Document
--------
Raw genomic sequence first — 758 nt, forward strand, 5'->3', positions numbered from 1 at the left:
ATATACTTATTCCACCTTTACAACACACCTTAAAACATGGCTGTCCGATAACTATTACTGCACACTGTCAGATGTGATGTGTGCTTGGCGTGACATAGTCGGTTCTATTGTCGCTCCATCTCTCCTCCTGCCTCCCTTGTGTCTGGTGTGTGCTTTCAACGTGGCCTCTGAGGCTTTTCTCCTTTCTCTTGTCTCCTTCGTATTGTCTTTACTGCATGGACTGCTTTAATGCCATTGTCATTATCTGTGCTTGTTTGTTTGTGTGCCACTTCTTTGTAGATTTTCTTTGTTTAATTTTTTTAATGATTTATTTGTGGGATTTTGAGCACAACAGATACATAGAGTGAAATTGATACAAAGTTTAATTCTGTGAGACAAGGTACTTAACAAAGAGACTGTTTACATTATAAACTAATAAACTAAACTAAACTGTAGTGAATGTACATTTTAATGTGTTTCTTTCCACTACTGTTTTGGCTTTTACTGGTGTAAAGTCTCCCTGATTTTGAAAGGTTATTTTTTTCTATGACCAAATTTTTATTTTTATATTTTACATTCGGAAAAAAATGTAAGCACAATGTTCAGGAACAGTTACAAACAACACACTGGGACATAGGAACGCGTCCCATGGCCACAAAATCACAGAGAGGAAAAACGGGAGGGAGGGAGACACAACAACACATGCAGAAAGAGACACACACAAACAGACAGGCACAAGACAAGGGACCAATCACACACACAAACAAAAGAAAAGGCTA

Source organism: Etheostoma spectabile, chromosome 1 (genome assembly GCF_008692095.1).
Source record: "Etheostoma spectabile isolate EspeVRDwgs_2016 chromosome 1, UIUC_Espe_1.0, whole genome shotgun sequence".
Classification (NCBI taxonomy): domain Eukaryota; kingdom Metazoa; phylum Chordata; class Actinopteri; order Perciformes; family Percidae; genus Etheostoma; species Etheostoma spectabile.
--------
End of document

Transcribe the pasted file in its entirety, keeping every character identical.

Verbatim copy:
Raw genomic sequence first — 758 nt, forward strand, 5'->3', positions numbered from 1 at the left:
ATATACTTATTCCACCTTTACAACACACCTTAAAACATGGCTGTCCGATAACTATTACTGCACACTGTCAGATGTGATGTGTGCTTGGCGTGACATAGTCGGTTCTATTGTCGCTCCATCTCTCCTCCTGCCTCCCTTGTGTCTGGTGTGTGCTTTCAACGTGGCCTCTGAGGCTTTTCTCCTTTCTCTTGTCTCCTTCGTATTGTCTTTACTGCATGGACTGCTTTAATGCCATTGTCATTATCTGTGCTTGTTTGTTTGTGTGCCACTTCTTTGTAGATTTTCTTTGTTTAATTTTTTTAATGATTTATTTGTGGGATTTTGAGCACAACAGATACATAGAGTGAAATTGATACAAAGTTTAATTCTGTGAGACAAGGTACTTAACAAAGAGACTGTTTACATTATAAACTAATAAACTAAACTAAACTGTAGTGAATGTACATTTTAATGTGTTTCTTTCCACTACTGTTTTGGCTTTTACTGGTGTAAAGTCTCCCTGATTTTGAAAGGTTATTTTTTTCTATGACCAAATTTTTATTTTTATATTTTACATTCGGAAAAAAATGTAAGCACAATGTTCAGGAACAGTTACAAACAACACACTGGGACATAGGAACGCGTCCCATGGCCACAAAATCACAGAGAGGAAAAACGGGAGGGAGGGAGACACAACAACACATGCAGAAAGAGACACACACAAACAGACAGGCACAAGACAAGGGACCAATCACACACACAAACAAAAGAAAAGGCTA

Source organism: Etheostoma spectabile, chromosome 1 (genome assembly GCF_008692095.1).
Source record: "Etheostoma spectabile isolate EspeVRDwgs_2016 chromosome 1, UIUC_Espe_1.0, whole genome shotgun sequence".
Classification (NCBI taxonomy): domain Eukaryota; kingdom Metazoa; phylum Chordata; class Actinopteri; order Perciformes; family Percidae; genus Etheostoma; species Etheostoma spectabile.